Oh goody. Here’s something else we can be concerned about!
According to several reports I’ve read recently, pastors and church leaders must be much more careful about praying for people in public–you can’t reveal too much about their situation, even in praying for their welfare, because of the recent HIPAA act.
University of Chicago’s Martin Marty has written a good, succinct piece on this issue — here he gives us some things to think about:
Prayer Accountability— Martin E. Marty
Those of us who find intercession (“prayer for others”) to be a high point
in worship have something new about which to be concerned. Lifting up the
names of service people in danger, collegians away from home, and people
traveling is an act that usually culminates with mention of the seriously
ill. But regular worshipers may have recently noticed that the prayer
leader is now less likely to inform God or the people as to the nature of
the prayed-for’s affliction. And if divulged, the permission of the person
named must be sought first and caution taken about details given out in
public. Worshippers may also have noticed similar discretion in parish
newsletters and the “Sunday bulletin.” Why?
Blame or credit HIPAA, the newest acronym to keep clergy and their
associates on edge and their lawyers busy. The Health Insurance
Portability and Accountability Act is certainly well intentioned. Many
people lose their jobs, suffer stigma, are set back in their recovery, or
have their well-guarded sense of privacy invaded when news of their illness
spreads, whether in secular settings or in synagogue and church
communities. What used to be a hazard in respect to taste now brings a
legal risk. Handle with care! HIPAA has even been interpreted as a
barrier for clergy and lay prayer- and care-givers who would like to call
on members in clinics and hospitals.
Bill Broadway, a religion writer for The Washington Post National Weekly
Edition (May 10-16), does such givers a service (and now Sightings readers)
by calling attention to the United Methodist Church’s website, which applies HIPAA to a local church context for the benefit of the curious or frightened. Richard Hammar, who publishes
Church Law and Tax Report in his capacity
as counsel for the Assemblies of God, offers more. Just in time.
Broadway features the story of a church organist in Cleveland who was
“greeted” in a parish newsletter. Unfortunately, the news-bringing
overstepped by describing the organist’s setback as “bi-polar illness” and
depression. No-go. Happy as the welcomers were, the organist had to be
unhappy. He sued and settled out of court, but lost his job and, he said,
his self-respect, his image, and the relishing of his recovery. Worst of
all, the church’s web-site posting meant that the organist’s name and
diagnoses now belong eternally to cyberspace and those who cruise in it.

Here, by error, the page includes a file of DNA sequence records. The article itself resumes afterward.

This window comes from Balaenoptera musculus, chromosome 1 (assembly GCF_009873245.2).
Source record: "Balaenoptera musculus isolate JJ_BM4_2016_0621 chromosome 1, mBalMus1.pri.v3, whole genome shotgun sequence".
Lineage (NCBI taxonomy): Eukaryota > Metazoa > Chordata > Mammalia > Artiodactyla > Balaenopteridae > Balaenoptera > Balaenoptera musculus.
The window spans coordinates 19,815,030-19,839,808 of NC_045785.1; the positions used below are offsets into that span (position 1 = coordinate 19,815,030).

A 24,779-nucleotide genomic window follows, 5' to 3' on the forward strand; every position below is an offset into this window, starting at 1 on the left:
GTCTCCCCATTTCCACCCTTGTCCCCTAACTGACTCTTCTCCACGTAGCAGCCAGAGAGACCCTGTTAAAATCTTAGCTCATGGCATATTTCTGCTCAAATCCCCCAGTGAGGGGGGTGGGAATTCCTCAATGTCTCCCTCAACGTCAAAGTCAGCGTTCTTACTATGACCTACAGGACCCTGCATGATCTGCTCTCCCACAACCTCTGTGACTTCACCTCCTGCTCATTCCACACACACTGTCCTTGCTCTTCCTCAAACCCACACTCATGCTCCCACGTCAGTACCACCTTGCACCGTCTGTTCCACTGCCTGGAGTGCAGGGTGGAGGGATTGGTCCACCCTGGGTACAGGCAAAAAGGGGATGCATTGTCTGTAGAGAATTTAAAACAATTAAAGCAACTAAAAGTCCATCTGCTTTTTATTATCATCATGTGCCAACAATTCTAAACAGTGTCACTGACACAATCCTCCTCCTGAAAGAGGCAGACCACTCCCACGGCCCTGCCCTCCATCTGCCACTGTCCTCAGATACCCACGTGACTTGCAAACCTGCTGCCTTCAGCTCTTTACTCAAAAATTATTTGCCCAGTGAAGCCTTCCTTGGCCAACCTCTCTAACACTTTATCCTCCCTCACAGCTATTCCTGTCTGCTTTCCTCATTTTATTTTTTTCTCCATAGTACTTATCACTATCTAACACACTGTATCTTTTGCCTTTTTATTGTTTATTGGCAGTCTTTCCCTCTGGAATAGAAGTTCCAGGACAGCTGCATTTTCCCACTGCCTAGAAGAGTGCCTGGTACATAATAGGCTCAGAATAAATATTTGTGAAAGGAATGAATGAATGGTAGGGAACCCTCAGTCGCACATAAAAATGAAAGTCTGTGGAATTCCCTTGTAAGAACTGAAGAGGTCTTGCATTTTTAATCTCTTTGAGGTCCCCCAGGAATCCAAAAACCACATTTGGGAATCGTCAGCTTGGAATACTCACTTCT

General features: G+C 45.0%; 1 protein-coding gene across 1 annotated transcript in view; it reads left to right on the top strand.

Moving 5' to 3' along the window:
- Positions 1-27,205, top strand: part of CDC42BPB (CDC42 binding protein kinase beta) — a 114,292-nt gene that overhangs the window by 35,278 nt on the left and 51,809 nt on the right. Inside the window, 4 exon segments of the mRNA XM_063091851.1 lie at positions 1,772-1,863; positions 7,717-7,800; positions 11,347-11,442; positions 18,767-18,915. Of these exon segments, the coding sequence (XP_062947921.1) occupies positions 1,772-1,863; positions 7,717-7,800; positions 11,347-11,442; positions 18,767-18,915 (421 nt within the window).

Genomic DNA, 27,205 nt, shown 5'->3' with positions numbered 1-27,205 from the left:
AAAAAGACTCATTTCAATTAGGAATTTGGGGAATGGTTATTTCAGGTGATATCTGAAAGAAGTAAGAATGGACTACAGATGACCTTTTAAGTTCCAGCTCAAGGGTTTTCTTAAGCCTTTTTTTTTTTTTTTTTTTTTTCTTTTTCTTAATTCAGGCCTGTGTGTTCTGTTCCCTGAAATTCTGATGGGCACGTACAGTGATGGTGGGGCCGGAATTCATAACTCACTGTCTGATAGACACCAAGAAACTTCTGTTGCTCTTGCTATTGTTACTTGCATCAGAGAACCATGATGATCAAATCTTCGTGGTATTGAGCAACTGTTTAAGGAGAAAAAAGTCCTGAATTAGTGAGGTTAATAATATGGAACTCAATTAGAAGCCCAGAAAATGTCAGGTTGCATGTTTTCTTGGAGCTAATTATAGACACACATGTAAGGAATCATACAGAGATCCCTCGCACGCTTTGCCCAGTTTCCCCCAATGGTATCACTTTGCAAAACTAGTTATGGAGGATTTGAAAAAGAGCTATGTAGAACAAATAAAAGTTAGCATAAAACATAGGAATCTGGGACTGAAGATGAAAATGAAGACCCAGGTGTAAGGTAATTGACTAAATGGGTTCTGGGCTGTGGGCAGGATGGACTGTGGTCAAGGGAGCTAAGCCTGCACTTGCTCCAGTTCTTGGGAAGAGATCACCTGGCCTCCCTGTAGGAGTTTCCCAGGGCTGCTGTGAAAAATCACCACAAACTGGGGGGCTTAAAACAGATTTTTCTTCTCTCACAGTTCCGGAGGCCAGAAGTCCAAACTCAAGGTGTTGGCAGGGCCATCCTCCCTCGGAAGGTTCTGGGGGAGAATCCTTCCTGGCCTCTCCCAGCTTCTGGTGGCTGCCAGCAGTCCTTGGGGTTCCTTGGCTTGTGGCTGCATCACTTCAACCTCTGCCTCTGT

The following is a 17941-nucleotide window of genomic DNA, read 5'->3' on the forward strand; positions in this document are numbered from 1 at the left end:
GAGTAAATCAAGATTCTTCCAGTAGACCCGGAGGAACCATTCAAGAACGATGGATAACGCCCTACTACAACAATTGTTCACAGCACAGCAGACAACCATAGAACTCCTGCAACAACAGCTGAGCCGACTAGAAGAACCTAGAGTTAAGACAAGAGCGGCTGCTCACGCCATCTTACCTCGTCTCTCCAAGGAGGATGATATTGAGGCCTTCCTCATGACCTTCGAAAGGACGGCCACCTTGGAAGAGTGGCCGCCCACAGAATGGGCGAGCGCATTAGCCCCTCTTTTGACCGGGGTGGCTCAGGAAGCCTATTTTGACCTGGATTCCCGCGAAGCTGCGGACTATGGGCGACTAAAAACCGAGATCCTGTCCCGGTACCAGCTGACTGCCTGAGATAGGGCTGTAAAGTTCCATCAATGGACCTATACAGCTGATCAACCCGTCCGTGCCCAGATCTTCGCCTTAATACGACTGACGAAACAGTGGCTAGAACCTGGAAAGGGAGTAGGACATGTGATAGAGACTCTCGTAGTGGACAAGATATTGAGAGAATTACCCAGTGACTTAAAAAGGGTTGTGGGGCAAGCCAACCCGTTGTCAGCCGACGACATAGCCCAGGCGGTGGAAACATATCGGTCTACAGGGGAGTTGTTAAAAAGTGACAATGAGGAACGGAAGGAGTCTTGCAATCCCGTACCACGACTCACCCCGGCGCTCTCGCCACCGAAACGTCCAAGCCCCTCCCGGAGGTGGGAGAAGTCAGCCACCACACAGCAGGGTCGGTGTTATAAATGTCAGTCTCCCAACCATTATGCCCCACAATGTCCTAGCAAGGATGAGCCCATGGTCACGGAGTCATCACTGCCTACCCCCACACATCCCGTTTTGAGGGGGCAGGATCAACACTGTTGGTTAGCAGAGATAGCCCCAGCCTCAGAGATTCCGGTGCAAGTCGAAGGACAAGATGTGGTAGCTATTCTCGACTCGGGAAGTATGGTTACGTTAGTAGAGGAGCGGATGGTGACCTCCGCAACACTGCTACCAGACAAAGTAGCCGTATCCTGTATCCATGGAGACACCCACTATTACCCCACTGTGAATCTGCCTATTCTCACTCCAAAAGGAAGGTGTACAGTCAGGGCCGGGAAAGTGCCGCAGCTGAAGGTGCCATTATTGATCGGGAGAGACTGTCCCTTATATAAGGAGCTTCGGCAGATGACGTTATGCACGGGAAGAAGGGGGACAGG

Here, as is so often the case, we recognize how, in the age of information,
the ease of communication gets complicated and causes the need for more
communication. Instruments meant to enhance the experience of community in
religion can also disrupt it. We also recognize that laws of the state can
overrule laws or practices of the churches, that the lines of “separation
of church and state” are ever more wavy, that some illnesses still occasion
stigmatizing, that good intentions do not always serve the religious well,
and that you can’t be too careful nowadays.
Someone’s ill? Pray in secret and don’t tell anyone may be the next counsel.
THE DAY AFTER MEMORIAL DAY
With the beginning of June, all sorts of interesting things are happening. Arnold Kriegbaum–previously mentioned for prayer–is much better and he and Laura have now moved to Indianapolis.
Pastor Charles Ashman’s 80th birthday celebration is this morning over at GBNAM–what a wonderful example and inspiration his ministry through the years has been! He continues to use his wisdom in his “Paraclete” ministry, counseling churches who are in conflict or are going through changes.
We hosted a discouraged and embattled pastor and his family at our house this past week. It was a joy just to listen, to pray with them, and to marvel at how some of God’s saints can be so cantankerous and can cause their pastors so much heartache. Is there a pastor ANYWHERE who hasn’t had some heartaches and real rough spots in ministry? I hope this man of God survives–we pray daily for him and others who do God’s work under difficult circumstances.
We had a wonderful privilege last night as our Global Prayer Group hosted a young man who is now ministering to Muslims in a country in north Africa. The only believer in his family, he is a remarkable testimony and burns brightly for Christ in a very dark context. He’s in town for the Micro Enterprise Development seminar which Grace Brethren International Missions is sponsoring this week. About 40 from all over the world are expected–they’ll be discussing ways to use small businesses as a means to gain a foothold for the Gospel.
Speaking of saints–I have just learned of the death of Jack Eckard, who died at 91 in Florida on May 19. A delightfully crusty old curmudgeon, Eckard did a lot of good for the Gospel with his fortune and his influence. He was on the board of Prison Fellowship Ministries some of the time I served there, and it was my privilege to give him rides to and from the airport on occasion. I praise God for business achievers who are willing to put their fortunes and their influence to work in advancing the Gospel.
Here at BMH, the main work for this week is getting issue #4 of FGBC World off to press. The lead story will be the push to found 50 churches among the Bayaka pygmies–what a great missionary pioneering story that is!